10 strategies to avoid costly financial mistakes
One of the greatest benefits of building a financial plan hand-in-hand with a trusted financial adviser is that they can immediately help you avoid serious but common financial mistakes. Here are ten of the most common.
Spending frivolously without thought
It’s probably the single greatest financial tripping point, from that daily take-away coffee to the shiny, new piece of technology. Consider that $30 a week adds up to $1560 a year and $46,800 (not including interest) after 30 years. Act like a wellmanaged business and always keep a budget. This way you’ll only buy what you really need.
Always dipping into credit
If your credit card is always in debt then you’re living beyond your means and losing a lot more in interest than you realise. Make paying off the credit card your single greatest priority, then speak with your financial adviser about creating a budget. If your credit card is always in debt then you’re living beyond your means and losing a lot more in interest than you realise. Make paying off the credit card your single greatest priority, then speak with your financial adviser about creating a budget.
Borrowing from your mortgage
Sometimes it makes good sense to utilise equity in your house for specific investments, such as home improvements that will significantly improve the property’s value. But the only way to make a profit when you sell is to not spend too much of the home’s value along the way, so analyse your spend carefully before dipping into mortgage money.
Thinking short term
If every 18-year-old had simple financial literacy lessons then it’s likely that every 65-year-old would have a perfectly comfortable, financially independent retirement. If a good plan is in place then saving over the long term should be relatively simple and painless. Living from week to week, worrying about your inability to quickly save enormous amounts and not allowing compound interest to gradually but powerfully work its magic are all signs of a lack of long-term planning.
Not knowing where your money goes
Sometimes only one person in the house knows where the money goes, but often nobody does. A big part of financial education is becoming completely aware of how you spend your money. Spend a few months tracking every cent that leaves your account, in cash or electronically, to learn your spending patterns. Only then can you figure out where to trim.
Not discussing shared goals
Couples can help or hinder each other’s financial success. Discuss your long-term hopes and goals. Find out where they intersect. Then figure out where you can both compromise to ensure those dreams become reality. Having two people targeting a specific goal is far more powerful than doing it alone.
Not discussing money with children
Imagine if your kids knew even half of the things you know about finance and investments right now. Don’t allow your children to be strangers to money issues – let them learn the value of money and the power of saving. Give them their own accounts and let them watch the funds grow. It’s great preparation for the future.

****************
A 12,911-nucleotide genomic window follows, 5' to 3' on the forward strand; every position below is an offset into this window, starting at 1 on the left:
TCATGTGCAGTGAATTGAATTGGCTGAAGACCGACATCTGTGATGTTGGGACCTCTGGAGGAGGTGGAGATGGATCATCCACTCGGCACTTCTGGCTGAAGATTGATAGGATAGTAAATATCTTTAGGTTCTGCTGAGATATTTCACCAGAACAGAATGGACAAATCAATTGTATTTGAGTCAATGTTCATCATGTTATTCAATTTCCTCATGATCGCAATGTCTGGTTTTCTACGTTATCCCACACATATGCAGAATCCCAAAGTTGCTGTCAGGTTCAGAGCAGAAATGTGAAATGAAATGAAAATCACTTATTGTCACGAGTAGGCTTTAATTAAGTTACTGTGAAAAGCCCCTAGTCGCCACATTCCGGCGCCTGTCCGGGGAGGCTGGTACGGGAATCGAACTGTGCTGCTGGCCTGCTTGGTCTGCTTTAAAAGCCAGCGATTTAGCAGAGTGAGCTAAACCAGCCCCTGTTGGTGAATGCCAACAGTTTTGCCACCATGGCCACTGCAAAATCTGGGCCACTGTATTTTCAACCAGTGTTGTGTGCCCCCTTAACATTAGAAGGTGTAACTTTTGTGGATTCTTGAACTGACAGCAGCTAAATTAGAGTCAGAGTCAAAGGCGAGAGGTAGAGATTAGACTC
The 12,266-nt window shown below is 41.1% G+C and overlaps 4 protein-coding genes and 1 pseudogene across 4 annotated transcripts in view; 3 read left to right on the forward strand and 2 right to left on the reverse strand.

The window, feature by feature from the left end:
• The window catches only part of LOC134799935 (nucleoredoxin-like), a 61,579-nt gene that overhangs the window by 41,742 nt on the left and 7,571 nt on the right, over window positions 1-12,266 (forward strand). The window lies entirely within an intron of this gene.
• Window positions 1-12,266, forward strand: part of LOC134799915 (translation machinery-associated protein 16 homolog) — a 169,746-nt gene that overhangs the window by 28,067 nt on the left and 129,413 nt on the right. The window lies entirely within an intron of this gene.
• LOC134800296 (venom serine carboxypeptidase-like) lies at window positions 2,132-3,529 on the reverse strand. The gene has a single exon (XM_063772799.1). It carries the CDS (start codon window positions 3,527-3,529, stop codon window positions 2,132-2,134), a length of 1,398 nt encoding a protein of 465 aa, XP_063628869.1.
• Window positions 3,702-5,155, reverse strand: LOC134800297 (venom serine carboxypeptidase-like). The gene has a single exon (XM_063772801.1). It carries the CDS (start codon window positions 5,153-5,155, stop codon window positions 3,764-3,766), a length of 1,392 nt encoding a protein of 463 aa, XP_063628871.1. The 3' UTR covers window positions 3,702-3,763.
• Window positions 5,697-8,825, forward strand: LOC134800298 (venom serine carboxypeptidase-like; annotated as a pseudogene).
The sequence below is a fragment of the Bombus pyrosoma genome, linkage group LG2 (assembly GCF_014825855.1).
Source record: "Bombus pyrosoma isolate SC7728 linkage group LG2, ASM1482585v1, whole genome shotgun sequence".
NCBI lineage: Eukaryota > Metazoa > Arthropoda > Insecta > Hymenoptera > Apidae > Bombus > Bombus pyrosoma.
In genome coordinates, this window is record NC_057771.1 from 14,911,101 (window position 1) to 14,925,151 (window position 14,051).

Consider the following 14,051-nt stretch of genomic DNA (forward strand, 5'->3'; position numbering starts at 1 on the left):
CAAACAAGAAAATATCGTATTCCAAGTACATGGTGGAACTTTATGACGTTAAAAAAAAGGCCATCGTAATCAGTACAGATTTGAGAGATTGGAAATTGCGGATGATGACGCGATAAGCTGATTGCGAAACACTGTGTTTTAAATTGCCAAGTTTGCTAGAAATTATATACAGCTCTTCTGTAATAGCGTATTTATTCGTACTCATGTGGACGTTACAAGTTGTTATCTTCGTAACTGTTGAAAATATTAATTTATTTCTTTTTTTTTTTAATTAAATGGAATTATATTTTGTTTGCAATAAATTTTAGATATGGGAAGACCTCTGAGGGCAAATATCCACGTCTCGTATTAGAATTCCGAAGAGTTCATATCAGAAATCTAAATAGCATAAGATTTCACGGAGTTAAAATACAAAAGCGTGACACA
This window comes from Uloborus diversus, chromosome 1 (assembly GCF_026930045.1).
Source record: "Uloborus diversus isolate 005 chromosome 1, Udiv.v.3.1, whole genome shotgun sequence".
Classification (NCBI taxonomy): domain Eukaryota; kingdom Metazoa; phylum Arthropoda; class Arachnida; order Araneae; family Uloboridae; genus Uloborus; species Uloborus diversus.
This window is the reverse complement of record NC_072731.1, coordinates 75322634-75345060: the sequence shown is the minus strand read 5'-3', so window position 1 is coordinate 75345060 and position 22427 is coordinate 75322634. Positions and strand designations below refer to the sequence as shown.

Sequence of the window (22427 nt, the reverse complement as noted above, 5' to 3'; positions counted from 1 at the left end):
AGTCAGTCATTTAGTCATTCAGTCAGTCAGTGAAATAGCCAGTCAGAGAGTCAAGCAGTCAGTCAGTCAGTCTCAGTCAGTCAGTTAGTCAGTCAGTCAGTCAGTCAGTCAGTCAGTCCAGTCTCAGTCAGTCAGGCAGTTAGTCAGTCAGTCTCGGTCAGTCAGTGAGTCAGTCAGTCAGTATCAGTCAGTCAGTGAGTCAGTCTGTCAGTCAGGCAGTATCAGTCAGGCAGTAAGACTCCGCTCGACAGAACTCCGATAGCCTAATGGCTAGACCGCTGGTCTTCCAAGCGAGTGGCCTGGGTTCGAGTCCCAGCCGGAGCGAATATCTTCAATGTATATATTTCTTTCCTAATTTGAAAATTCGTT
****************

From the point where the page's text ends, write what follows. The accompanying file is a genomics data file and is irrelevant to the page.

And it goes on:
Being unprepared for the unexpected
Nobody can guarantee the absolute security of your financial future. But it is not difficult to help protect against major events such as the illness or death of a main income earner. From an emergency fund to a will to simple insurance policies such as Life or TPD insurance, several of life’s major financial stumbling blocks can be softened before they even occur.
Lack of diversity in investments
Turbulence seems to have become a regular feature of today’s financial markets and the only way to cover against resulting potential losses is to diversify.
Not investing because you don’t trust the markets
Avoiding investing, at its most extreme, means you cannot ever stop working. Investing is vital for your financial future. It’s important to understand that there are investments to suit all risk profiles, so see your financial adviser to create a portfolio you’ll be comfortable with.
If you would like to know more, talk to The Team at The Money Edge. They can give you more detailed information on the best approach for your situation.
Important information: This document has been prepared by Count Financial Limited ABN 19 001 974 625, AFSL 227232, (Count) a wholly-owned, non-guaranteed subsidiary of Commonwealth Bank of Australia ABN 48 123 123 124. ‘Count’ and Count Wealth Accountants® are trading names of Count. Count is a Professional Partner of the Financial Planning Association of Australia Limited. Count advisers are authorised representatives of Count. Information in this document is based on current regulatory requirements and laws, which may be subject to change. While care has been taken in the preparation of this document, no liability is accepted by Count, its related entities, agents and employees for any loss arising from reliance on this document. This document contains general advice. It does not take account of your individual objectives, financial situation or needs. You should consider talking to a financial adviser before making a financial decision.